Guest vocalist Brody Dolyniuk remembers mimicking voices even as a child, listening to old records and tapes. He is a gifted, self-taught musician, capable of playing several instruments, with a particular knack for capturing the voices and mannerisms of classic characters from music, TV, and movies. His first professional gigs were at piano bars in several U.S. cities, where he learned to charm audiences and expand his musical repertoire. With a longing to perform the music of the many rock bands that inspired him, Brody assembled Yellow Brick Road, unquestionably Las Vegas’ most successful classic rock band. Since 1997, YBR has been reshaping the casino entertainment scene by bringing a rock concert atmosphere to showrooms previously reserved for Top-40-style lounge acts. Along the way, Brody has made numerous radio and TV appearances, and earned a spot in the finals of two national singing competitions, and even self-produced several large rock production-style shows utilizing multimedia, lasers, comedy and special effects. In 2007, Brody lent his vocal talents by singing several tracks on the mega-hit video game Guitar Hero III: Legends of Rock, and has already done several more for the new Konami game Rock Revolution. As a devout classic rock/Queen fan, Brody’s enthusiasm, vocal ability and on-stage energy were the perfect fit for The Music of Queen show.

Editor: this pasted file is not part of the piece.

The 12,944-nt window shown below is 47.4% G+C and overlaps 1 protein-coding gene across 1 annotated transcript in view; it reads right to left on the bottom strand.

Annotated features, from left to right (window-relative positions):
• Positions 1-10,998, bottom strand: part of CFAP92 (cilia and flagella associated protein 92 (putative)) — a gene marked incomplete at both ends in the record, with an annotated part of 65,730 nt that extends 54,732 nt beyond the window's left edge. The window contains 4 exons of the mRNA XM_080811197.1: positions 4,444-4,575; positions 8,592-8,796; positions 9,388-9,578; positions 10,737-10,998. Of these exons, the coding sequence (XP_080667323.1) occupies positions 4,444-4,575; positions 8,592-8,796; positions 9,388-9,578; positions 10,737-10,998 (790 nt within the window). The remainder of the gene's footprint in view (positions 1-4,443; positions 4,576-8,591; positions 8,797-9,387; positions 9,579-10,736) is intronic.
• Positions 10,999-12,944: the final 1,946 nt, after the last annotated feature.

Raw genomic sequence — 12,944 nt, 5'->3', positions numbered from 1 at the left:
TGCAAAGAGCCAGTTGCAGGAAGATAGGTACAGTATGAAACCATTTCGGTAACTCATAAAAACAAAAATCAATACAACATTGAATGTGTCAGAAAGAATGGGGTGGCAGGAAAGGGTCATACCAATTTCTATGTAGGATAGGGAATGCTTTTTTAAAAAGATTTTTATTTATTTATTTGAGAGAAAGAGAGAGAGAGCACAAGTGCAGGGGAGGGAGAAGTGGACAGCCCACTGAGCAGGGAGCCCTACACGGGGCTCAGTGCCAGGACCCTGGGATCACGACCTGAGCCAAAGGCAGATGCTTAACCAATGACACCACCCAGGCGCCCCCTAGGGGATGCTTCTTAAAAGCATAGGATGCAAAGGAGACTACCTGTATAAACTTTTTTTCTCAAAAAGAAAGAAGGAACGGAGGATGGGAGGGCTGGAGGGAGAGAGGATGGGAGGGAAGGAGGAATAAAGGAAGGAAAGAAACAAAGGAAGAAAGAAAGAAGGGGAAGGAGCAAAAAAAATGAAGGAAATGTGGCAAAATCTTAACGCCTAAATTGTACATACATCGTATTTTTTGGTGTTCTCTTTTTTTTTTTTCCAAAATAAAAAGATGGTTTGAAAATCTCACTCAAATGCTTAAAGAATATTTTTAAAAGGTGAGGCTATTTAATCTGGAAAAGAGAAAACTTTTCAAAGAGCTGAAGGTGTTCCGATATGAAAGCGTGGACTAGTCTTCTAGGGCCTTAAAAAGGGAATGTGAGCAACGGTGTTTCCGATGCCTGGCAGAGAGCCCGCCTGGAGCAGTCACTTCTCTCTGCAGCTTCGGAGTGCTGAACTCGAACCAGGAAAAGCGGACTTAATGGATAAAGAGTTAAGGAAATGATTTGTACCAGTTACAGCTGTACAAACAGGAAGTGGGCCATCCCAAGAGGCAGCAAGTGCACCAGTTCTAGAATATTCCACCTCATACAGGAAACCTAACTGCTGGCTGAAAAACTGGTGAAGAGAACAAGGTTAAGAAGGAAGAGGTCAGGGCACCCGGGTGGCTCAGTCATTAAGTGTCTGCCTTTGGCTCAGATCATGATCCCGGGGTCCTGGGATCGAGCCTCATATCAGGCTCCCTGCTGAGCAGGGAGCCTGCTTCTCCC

Bass/Vocals – Daniel Clemens
Drums/Vocals – Powell Randolph
Guitar/Vocals – George Cintron
Keyboards/Vocals – Bart Kuebler